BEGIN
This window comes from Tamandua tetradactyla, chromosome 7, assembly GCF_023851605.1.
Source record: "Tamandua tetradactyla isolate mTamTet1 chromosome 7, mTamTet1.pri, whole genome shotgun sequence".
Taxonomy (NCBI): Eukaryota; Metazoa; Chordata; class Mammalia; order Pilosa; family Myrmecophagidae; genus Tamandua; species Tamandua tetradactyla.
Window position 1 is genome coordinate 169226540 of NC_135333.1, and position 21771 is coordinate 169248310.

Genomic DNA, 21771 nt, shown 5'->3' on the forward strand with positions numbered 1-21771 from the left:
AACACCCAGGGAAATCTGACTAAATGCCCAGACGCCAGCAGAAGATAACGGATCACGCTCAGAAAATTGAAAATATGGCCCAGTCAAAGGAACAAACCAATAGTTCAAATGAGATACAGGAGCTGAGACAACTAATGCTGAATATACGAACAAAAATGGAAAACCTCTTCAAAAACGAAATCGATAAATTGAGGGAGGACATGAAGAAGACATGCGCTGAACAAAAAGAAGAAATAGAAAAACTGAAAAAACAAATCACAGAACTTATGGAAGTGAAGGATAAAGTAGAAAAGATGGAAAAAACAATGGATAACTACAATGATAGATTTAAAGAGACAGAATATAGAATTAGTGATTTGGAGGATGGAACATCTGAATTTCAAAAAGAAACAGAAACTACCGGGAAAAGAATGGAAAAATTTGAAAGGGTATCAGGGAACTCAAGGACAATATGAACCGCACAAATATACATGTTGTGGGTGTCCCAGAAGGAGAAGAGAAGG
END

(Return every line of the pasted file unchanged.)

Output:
This window comes from Tamandua tetradactyla, chromosome 7, assembly GCF_023851605.1.
Source record: "Tamandua tetradactyla isolate mTamTet1 chromosome 7, mTamTet1.pri, whole genome shotgun sequence".
Taxonomy (NCBI): Eukaryota; Metazoa; Chordata; class Mammalia; order Pilosa; family Myrmecophagidae; genus Tamandua; species Tamandua tetradactyla.
Window position 1 is genome coordinate 169226540 of NC_135333.1, and position 21771 is coordinate 169248310.

Genomic DNA, 21771 nt, shown 5'->3' on the forward strand with positions numbered 1-21771 from the left:
AACACCCAGGGAAATCTGACTAAATGCCCAGACGCCAGCAGAAGATAACGGATCACGCTCAGAAAATTGAAAATATGGCCCAGTCAAAGGAACAAACCAATAGTTCAAATGAGATACAGGAGCTGAGACAACTAATGCTGAATATACGAACAAAAATGGAAAACCTCTTCAAAAACGAAATCGATAAATTGAGGGAGGACATGAAGAAGACATGCGCTGAACAAAAAGAAGAAATAGAAAAACTGAAAAAACAAATCACAGAACTTATGGAAGTGAAGGATAAAGTAGAAAAGATGGAAAAAACAATGGATAACTACAATGATAGATTTAAAGAGACAGAATATAGAATTAGTGATTTGGAGGATGGAACATCTGAATTTCAAAAAGAAACAGAAACTACCGGGAAAAGAATGGAAAAATTTGAAAGGGTATCAGGGAACTCAAGGACAATATGAACCGCACAAATATACATGTTGTGGGTGTCCCAGAAGGAGAAGAGAAGG